[15]Fear to the point of raw terror was a common emotion experienced.  It appeared in dream contexts, and was of an intensity that could arouse the sleeper.  Its effects disappeared on waking, however, and the dreams themselves gave way to analysis in seconds.  The experiences were reminiscent of the type of memory stored in the amygdala.  It seemed that unusual “day-residue” perceptual fragments could converge to produce stimuli that reawakend the cortical-amygdalian circuits of an early-childhood self organization, one that the self analysis had replaced.  It also seemed clear that the new adult self created by the analysis could quickly absorb and disperse the emotions released, and strengthen itself further as a result of the mastery involved in the experience.  And as the affective power of the phenomenon was reduced by repeated effort, it further became clear that the amygdala’s memory was not impervious to the new adult self’s instrumental capabilities for they eventually effected changes in it’s night-time operations themselves.  (This observation fits that of Schacter – 1996, p.214 – who reported that, as well as taking in and remembering primitive input from early perceptual stations, the amygdala has access to more sophisticated information from later-developed processing systems.)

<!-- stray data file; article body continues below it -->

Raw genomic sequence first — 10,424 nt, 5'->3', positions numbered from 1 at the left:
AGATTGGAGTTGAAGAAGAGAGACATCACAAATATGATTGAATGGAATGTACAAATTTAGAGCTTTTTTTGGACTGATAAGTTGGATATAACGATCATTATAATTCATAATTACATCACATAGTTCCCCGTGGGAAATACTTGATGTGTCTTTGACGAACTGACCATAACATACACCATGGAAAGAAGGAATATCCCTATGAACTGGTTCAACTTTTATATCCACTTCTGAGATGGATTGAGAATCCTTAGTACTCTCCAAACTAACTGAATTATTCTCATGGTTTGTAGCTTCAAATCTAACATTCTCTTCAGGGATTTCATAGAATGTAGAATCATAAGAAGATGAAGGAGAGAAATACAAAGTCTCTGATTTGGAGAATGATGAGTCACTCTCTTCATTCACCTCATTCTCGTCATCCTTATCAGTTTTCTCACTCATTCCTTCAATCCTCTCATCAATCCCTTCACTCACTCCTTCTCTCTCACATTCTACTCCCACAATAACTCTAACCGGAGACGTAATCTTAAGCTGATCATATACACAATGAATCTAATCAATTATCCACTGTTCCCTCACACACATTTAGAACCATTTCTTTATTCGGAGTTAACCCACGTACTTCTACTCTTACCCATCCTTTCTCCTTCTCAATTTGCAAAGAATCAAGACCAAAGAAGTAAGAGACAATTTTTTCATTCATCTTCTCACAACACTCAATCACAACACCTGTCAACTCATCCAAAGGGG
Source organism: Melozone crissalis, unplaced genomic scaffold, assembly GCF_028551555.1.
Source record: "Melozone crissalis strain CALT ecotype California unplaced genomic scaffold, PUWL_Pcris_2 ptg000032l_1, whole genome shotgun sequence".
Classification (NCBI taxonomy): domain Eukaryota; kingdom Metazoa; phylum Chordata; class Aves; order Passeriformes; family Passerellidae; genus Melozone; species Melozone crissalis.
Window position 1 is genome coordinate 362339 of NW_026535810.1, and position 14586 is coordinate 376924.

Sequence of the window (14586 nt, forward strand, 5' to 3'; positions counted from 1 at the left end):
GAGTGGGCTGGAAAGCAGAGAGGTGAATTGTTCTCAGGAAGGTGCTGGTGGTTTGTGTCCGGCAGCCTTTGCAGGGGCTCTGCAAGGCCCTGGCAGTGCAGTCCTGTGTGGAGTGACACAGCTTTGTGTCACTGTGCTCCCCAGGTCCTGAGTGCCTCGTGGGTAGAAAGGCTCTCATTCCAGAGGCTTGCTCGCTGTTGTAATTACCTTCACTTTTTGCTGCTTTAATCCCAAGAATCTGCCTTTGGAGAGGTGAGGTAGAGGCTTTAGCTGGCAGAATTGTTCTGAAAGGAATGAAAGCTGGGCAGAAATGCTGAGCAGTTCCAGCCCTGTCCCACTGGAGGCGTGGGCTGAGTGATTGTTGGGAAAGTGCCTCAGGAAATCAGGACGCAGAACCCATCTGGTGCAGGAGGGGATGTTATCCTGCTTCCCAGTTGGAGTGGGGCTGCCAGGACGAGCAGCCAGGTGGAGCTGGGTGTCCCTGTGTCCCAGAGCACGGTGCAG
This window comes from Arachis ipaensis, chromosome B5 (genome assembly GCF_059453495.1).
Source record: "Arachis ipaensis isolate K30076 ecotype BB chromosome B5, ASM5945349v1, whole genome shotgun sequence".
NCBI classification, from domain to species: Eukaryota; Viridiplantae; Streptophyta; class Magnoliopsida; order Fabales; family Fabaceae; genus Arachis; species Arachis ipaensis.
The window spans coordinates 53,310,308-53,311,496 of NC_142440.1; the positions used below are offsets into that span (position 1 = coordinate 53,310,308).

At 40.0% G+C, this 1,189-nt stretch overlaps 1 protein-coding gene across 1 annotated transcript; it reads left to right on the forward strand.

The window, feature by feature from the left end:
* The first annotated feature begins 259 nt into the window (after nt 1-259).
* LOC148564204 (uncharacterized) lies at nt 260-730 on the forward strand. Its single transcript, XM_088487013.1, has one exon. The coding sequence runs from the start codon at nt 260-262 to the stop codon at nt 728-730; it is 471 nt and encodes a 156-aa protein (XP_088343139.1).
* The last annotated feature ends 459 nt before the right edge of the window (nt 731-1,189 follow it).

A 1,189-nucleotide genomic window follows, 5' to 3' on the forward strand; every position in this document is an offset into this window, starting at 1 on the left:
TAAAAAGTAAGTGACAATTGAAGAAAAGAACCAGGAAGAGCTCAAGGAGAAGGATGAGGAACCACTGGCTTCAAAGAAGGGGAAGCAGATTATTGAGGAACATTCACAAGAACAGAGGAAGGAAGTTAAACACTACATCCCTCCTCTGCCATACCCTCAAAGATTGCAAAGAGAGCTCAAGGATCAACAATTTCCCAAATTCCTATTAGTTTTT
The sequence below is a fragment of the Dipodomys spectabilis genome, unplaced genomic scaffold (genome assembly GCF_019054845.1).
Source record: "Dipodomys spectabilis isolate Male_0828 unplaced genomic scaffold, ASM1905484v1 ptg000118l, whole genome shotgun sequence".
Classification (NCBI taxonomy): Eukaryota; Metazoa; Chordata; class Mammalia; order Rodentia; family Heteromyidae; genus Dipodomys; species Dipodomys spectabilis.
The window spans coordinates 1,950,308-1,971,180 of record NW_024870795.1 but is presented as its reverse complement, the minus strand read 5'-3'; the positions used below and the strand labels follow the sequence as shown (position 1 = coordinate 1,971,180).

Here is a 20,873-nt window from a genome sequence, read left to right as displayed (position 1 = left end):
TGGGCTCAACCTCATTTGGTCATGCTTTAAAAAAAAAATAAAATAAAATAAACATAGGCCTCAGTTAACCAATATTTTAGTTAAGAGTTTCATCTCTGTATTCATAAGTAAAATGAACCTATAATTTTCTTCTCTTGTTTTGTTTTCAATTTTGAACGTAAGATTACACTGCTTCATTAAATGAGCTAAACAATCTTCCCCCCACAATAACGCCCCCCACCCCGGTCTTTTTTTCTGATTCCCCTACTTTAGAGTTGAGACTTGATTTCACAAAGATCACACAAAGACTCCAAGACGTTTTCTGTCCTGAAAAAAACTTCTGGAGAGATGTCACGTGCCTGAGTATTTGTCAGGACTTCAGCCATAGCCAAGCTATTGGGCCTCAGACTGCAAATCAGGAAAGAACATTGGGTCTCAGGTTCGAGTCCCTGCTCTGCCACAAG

[16]The writings of the few authors who have described their personal self-analytic experiences over the years indicate that no other methods have yet proved capable of this task.  They also reveal a resulting  tendency  towards hopelessness, resignation and acceptance of the status quo.  James Barron’s 1993 book, Self Analysis, Critical Inquiries, Personal Visions provides some telling examples.